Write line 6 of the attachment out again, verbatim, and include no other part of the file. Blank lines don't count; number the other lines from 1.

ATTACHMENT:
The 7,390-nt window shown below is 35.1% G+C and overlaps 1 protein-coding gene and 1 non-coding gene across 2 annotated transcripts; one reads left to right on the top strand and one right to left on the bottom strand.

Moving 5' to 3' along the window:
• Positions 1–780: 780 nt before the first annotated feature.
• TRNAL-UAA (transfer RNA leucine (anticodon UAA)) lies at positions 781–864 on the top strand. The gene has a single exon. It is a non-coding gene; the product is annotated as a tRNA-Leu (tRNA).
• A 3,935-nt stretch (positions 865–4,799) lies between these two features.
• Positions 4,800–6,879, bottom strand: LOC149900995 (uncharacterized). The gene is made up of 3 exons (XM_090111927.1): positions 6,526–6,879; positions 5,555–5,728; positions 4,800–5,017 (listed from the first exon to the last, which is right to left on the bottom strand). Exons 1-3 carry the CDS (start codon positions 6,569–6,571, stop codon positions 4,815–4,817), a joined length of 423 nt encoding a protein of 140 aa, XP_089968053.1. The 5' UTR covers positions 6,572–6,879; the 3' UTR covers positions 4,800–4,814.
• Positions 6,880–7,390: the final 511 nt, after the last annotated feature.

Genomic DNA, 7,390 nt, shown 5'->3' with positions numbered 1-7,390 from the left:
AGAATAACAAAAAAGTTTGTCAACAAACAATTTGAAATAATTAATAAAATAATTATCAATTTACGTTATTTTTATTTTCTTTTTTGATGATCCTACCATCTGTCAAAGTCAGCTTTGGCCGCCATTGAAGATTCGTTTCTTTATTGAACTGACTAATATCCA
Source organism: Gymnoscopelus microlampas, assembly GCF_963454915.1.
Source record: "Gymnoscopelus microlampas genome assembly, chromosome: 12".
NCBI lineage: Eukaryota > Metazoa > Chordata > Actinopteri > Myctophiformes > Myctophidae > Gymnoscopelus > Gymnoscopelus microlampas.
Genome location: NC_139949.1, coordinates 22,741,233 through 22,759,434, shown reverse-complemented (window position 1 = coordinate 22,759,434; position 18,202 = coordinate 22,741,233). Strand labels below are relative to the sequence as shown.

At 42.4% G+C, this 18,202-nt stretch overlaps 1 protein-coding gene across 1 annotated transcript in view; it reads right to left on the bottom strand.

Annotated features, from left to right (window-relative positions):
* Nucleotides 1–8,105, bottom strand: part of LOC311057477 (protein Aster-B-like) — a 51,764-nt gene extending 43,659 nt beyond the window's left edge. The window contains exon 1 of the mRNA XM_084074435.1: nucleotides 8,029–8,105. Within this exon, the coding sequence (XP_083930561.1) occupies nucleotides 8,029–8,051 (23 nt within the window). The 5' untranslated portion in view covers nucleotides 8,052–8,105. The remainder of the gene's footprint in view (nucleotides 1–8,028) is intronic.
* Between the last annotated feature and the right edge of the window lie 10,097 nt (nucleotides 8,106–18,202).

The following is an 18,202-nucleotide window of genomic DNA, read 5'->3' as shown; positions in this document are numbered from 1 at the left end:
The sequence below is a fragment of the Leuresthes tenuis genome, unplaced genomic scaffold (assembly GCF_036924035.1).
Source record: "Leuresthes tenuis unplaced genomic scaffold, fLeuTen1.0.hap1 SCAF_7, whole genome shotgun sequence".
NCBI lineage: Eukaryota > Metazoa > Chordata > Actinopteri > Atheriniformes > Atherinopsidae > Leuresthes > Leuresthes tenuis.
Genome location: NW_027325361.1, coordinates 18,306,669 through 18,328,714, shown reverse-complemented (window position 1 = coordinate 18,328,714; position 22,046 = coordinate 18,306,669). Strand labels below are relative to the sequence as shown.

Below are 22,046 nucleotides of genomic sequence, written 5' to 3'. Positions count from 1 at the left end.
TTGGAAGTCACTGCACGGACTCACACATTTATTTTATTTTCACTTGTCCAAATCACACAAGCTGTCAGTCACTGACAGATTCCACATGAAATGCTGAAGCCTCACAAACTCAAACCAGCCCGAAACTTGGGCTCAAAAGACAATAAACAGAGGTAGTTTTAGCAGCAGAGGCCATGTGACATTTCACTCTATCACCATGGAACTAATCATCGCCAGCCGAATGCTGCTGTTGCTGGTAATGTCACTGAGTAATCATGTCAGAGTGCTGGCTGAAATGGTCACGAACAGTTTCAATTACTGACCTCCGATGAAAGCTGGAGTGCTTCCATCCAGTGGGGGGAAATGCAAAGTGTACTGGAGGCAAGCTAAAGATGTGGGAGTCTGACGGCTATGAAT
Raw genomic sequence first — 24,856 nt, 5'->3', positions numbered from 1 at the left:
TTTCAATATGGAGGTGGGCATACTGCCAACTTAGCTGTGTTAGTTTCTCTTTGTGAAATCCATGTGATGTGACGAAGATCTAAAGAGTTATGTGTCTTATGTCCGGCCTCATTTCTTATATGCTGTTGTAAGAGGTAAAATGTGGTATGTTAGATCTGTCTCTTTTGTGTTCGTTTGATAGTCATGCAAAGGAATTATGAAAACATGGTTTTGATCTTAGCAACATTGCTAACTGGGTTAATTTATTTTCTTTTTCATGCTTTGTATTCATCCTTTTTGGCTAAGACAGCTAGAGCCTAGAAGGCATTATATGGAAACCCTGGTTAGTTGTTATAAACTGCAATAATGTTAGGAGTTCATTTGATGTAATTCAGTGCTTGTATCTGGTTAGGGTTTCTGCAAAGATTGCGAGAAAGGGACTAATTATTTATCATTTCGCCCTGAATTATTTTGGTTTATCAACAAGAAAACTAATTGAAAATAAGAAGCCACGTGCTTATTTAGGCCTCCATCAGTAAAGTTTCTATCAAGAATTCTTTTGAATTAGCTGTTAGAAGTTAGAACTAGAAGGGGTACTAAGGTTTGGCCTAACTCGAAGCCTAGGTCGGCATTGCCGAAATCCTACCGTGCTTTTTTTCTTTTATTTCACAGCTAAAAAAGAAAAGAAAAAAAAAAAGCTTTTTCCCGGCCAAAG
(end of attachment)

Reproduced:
• Positions 4,800–6,879, bottom strand: LOC149900995 (uncharacterized). The gene is made up of 3 exons (XM_090111927.1): positions 6,526–6,879; positions 5,555–5,728; positions 4,800–5,017 (listed from the first exon to the last, which is right to left on the bottom strand). Exons 1-3 carry the CDS (start codon positions 6,569–6,571, stop codon positions 4,815–4,817), a joined length of 423 nt encoding a protein of 140 aa, XP_089968053.1. The 5' UTR covers positions 6,572–6,879; the 3' UTR covers positions 4,800–4,814.